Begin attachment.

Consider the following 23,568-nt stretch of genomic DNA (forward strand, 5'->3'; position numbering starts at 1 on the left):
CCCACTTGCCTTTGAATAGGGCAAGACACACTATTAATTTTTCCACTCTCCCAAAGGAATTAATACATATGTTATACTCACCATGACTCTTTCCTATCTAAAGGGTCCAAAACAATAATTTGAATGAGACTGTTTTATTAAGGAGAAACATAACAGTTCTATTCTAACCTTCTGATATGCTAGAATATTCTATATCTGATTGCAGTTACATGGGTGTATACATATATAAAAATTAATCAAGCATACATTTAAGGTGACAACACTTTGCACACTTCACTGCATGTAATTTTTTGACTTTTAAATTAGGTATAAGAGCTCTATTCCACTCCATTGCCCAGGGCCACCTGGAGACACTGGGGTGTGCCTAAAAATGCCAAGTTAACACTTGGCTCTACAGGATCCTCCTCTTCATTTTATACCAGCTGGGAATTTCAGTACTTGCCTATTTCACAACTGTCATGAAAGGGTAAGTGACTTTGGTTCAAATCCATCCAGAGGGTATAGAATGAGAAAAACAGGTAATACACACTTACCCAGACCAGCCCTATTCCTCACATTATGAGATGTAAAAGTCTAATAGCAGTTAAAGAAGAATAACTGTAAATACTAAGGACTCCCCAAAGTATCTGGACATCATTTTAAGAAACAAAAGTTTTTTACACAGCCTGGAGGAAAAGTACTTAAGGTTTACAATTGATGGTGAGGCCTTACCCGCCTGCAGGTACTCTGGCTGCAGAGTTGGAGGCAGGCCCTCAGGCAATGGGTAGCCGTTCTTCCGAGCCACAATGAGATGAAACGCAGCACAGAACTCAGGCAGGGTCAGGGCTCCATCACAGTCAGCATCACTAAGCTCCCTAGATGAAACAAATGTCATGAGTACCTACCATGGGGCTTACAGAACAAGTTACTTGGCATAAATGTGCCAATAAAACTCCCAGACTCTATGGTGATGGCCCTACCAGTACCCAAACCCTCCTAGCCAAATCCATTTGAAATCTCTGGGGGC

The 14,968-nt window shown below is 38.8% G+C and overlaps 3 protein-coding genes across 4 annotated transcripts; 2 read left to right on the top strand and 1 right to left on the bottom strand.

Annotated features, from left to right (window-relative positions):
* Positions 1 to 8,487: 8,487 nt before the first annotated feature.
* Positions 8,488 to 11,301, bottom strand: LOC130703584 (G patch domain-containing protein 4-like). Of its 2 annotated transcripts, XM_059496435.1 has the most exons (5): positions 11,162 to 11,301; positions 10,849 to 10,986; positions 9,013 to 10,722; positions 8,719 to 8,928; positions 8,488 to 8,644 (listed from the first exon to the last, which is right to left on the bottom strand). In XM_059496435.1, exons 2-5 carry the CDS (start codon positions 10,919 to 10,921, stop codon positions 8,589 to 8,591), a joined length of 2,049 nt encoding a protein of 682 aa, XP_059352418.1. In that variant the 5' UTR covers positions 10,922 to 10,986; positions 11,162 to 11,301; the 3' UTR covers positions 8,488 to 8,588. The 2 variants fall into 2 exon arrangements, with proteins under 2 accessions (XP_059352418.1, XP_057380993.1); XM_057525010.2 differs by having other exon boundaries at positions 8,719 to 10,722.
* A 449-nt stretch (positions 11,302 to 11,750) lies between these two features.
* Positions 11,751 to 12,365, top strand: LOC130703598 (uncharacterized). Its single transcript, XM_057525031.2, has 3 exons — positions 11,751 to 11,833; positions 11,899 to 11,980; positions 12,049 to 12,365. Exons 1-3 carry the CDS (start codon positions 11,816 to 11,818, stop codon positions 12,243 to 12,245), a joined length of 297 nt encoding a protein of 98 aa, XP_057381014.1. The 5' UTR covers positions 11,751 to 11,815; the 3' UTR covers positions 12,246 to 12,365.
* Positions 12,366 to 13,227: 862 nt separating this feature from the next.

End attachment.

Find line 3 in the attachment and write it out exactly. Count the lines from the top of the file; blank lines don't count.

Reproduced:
The 14,968-nt window shown below is 38.8% G+C and overlaps 3 protein-coding genes across 4 annotated transcripts; 2 read left to right on the top strand and 1 right to left on the bottom strand.